Like many people, I've toyed with the notion that American fundamentalism is a cargo cult, living for the day when some Republican prophet - syncretically identified with a post-Darwinian Christ whose central teaching is "Blessed are the fit, for they shall survive" - will bestow untold wealth and power on his followers.
Apropos of which, a new Smithsonian article discusses the oft-studied cargo cult that worships a mythical American called "John Frum" (February 15 is the cult's high holy day). Mr. Frum's adherents believe that he's chosen a local volcano as his pied-à-terre, and that he intends - in his own sweet time, natch - to restore traditional values:
“John Frum came to help us get back our traditional customs, our kava drinking, our dancing, because the missionaries and colonial government were deliberately destroying our culture,” Chief Isaac says....In other words, Frum is the mystical ace up the sleeve of people who, by any objective standard, are losing their local culture war. And what's particularly interesting is that he's going to reward his followers by reconciling their traditional values with the very consumer culture that threatens traditionalism.
“John promised he’ll bring planeloads and shiploads of cargo to us from America if we pray to him,” a village elder tells me as he salutes the Stars and Stripes. “Radios, TVs, trucks, boats, watches, iceboxes, medicine, Coca-Cola and many other wonderful things.”That's not too far removed from our own free-market fundamentalism, which has also tried to co-opt the socioeconomic forces that threaten its "moral values." In both cases, the desire to return to a traditionalist Golden Age conflicts with the desire to enjoy the material trappings of the dominant culture; the conflict is ostensibly resolved when money and commodities become what Marc Fonda calls "secular modes of redemption." Gary North is a typical exponent of this view:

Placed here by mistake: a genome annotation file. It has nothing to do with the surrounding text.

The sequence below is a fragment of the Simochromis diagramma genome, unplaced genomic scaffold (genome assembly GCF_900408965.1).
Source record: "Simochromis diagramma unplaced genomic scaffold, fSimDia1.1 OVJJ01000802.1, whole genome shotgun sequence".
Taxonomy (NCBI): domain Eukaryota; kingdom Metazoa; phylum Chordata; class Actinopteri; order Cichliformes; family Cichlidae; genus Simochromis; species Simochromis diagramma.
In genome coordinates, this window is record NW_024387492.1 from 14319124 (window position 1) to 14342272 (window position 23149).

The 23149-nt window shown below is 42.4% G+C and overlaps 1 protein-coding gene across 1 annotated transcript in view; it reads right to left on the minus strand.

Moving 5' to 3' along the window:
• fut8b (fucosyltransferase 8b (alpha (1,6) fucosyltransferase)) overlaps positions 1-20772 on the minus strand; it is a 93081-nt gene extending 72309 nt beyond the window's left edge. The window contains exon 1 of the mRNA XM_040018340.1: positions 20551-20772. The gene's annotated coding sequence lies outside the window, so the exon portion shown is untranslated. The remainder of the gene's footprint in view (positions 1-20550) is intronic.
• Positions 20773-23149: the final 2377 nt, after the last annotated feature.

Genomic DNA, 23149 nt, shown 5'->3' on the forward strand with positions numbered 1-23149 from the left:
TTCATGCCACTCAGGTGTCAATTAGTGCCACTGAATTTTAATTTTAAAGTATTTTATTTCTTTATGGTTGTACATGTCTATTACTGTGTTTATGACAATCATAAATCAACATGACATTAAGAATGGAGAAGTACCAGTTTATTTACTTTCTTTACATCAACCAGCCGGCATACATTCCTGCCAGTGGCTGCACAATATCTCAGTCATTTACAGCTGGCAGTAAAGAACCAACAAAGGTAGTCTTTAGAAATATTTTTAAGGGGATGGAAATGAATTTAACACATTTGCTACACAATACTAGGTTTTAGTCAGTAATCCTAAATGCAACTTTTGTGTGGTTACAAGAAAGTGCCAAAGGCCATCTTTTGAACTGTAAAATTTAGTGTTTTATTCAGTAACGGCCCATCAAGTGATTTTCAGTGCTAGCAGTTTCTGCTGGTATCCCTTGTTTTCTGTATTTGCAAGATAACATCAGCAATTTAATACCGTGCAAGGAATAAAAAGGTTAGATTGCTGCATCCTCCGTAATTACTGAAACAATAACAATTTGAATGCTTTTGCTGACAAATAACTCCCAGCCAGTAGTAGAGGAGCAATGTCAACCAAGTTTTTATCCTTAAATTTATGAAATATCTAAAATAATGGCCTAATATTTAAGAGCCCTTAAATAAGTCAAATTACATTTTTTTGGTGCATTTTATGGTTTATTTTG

When Christianity adheres to the specifics of the Bible, it produces free market capitalism.An earlier article on the Frum cult describes its embrace of conspicuous consumption as modeled by the American military:
Quite likely, the ni-Vanuatu aimed to evoke this godlike strength by casting their things away. So outside the perimeters of recognizable human activity, the military's expenditure was deemed the behavior of divinities: large-scale destruction of usable goods and a cavalier attitude toward disposability were inscribed in cargo cult religious practice.Meanwhile, many of our own fundamentalists preach an odd gospel in which earth's wealth is inexhaustible, and can therefore be squandered, but not given away. Thanks to God's bounty, we can't run out of oil or wood or water. Thanks to God's laws, the "undeserving" have no claim to this cornucopian wealth.
Which, I suppose, just goes to show you that primitivism is in the eye of the beholder. Western observers who flock to Vanuatu for John Frum Day - which has become a tourist attraction, and thus, in a certain sense, a fulfillment of prophecy - often report variants of this conversation:
“John promised you much cargo more than 60 years ago, and none has come,” I point out. “So why do you keep faith with him? Why do you still believe in him?”
Chief Isaac shoots me an amused look. “You Christians have been waiting 2,000 years for Jesus to return to earth,” he says, “and you haven’t given up hope.”